In analyzing Cisco’s struggling business, the Wall Street Journal recently pointed to a chaotic management structure that includes 59 internal standing committees. Each executive sits on up to 5 of these committees and is expected to devote a third of their time to them. These committees split their focus across the existing product lines and more than 30 new product initiatives.
In contrast, consider the Procter & Gamble brand management model. Each brand is managed by a small brand group (5- 8 people) totally responsible for the planning and execution of that brand. The leader, called the brand manager, is totally accountable for finding bright ideas that will excite their consumers and getting them implemented fast. The brand group has access to resources in manufacturing, R&D, etc. but it is not a requirement that these organizations agree with what the brand group decides to pursue. The measures of success are market share, revenue, cost and profit.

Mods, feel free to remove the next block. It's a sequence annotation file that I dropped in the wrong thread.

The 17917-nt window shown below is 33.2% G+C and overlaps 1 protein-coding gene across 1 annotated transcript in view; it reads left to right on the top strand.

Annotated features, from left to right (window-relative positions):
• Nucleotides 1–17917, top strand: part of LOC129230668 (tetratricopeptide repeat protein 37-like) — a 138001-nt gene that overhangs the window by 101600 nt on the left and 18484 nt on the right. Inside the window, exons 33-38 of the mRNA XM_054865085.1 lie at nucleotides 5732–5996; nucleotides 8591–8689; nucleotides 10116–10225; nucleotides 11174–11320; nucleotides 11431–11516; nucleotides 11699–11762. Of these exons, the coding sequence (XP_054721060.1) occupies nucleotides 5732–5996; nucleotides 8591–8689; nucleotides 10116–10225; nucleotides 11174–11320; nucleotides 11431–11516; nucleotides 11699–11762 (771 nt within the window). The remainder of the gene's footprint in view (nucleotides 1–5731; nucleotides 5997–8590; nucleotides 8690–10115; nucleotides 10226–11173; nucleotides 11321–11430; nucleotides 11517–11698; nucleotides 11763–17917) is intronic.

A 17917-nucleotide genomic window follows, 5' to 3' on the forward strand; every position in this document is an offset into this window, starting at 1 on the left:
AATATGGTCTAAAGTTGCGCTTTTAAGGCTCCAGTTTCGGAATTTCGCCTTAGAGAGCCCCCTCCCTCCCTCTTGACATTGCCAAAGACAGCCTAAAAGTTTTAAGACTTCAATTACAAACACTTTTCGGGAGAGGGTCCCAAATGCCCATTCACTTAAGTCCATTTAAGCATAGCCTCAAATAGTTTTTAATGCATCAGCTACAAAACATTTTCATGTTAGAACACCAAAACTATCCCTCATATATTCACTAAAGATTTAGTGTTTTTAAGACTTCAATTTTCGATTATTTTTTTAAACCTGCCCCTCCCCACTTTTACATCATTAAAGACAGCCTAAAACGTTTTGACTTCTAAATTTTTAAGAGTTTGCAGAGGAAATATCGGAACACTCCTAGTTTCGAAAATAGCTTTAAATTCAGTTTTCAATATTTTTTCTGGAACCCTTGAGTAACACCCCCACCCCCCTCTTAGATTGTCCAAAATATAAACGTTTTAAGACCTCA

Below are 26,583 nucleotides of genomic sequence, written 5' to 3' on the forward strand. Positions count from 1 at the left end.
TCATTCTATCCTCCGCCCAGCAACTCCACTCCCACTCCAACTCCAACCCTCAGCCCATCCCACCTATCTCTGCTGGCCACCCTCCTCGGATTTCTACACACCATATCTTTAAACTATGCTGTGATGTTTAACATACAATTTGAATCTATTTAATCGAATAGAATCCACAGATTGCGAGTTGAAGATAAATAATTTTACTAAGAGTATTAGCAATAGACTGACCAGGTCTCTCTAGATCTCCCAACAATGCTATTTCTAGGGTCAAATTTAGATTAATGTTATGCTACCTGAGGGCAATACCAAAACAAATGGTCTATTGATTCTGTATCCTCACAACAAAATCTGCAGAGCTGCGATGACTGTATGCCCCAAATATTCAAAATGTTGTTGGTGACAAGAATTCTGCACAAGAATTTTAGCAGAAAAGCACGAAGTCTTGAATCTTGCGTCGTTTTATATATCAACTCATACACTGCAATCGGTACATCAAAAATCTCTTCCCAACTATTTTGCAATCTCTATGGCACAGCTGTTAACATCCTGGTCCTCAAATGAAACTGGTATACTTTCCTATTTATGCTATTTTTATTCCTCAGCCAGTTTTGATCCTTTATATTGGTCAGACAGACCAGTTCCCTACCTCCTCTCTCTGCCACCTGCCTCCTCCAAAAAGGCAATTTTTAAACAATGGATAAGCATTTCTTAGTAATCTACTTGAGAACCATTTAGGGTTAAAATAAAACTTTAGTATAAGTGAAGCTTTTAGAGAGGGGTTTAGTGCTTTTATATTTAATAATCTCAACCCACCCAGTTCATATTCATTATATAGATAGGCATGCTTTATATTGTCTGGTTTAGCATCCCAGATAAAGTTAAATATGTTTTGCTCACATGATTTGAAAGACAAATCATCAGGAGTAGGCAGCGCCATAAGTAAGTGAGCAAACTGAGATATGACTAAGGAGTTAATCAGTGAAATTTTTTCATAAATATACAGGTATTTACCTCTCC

What are the advantages of clear accountability versus committees/consensus?
1) Thoroughness – With committees you can always blame the result on the committee or certain members. Thus, the drive to thoroughly probe and understand is diffused.
2) Speed – Committees typically generate excessive meetings and e-mails. People try to act smart without taking responsibility; they adopt a consultant mentality and will endlessly debate.
3) Impact – Committees often lead to stripping out the unique and exciting features of an idea or an initiative in order to make it acceptable to everyone.
Have you experienced the ravages of committees?